When the party subsides, the underground man follows his former schoolmates to a brothel, where he asserts his superiority over a prostitute, Liza also transliterated as Lisawhom he manipulates with a noble speech and a lofty offer of assistance. Still others have focused on the underground man as a social type representative of individuals unable to establish a bond with humanity: Ultimately, his fear of being ridiculed, rejected, or scorned causes him to demand complete domination and even tyranny over any friend or any person in any relationship.
The Underground Man resents the officer for his rank, wealth, physical prowess, and confidence, but is also intimidated by him for these same reasons, and therefore can never make a move against him.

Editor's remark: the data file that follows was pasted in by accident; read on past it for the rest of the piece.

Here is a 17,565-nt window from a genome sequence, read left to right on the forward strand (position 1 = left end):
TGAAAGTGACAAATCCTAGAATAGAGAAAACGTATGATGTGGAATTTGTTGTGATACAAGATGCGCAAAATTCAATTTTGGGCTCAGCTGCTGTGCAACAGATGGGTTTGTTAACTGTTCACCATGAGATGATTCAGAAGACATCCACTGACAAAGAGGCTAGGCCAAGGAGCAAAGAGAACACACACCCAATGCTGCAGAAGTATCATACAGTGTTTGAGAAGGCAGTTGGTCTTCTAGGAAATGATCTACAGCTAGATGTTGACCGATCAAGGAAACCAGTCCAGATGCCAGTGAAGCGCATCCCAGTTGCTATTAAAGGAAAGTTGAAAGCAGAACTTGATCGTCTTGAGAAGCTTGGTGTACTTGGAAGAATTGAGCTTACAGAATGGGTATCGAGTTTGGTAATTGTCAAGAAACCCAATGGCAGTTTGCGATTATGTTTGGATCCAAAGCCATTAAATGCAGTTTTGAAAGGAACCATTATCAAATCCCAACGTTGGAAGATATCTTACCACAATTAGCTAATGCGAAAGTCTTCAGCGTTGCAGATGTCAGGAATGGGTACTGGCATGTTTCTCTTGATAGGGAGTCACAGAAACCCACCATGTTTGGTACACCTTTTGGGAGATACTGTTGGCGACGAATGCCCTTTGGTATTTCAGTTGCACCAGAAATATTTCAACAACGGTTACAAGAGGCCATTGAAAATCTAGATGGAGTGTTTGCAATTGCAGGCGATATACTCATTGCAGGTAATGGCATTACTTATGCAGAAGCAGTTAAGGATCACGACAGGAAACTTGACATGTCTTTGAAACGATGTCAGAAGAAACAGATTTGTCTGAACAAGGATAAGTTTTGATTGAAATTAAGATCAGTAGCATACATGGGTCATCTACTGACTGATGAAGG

However, because the Underground Man feels so inferior to them, he is powerless to do anything about these desires. Finally, even though we agree with his ideas in Part 1, the final view of this refugee from humanity is that of a twisted deranged soul who deserves no compassion and who should exist in an underground hole.
This need to tyrannize others results from feelings of inadequacy caused by his over-refined sensibility and his over-acute intellectual awareness. This consciousness has made the narrator aware of the contradictions in his own behavior and the consequent impossibility of his acting forcefully and meaningfully in his society.
The first part is too fragmentary and incoherent, the second is too short and arbitrary, and the relationship between the two is too unclear to allow the work that formal designation.
He despises them, yet he obsessively wants their acceptance and approval. However, in Part 2, we see directly his failure to function as a human being in his own society.
He asserts his need for dignity and then forces himself into situations that can only end in his humiliation. His shame before others makes him resent them even more, until he strongly desires to hurt or humiliate them as punishment for making him feel this shame.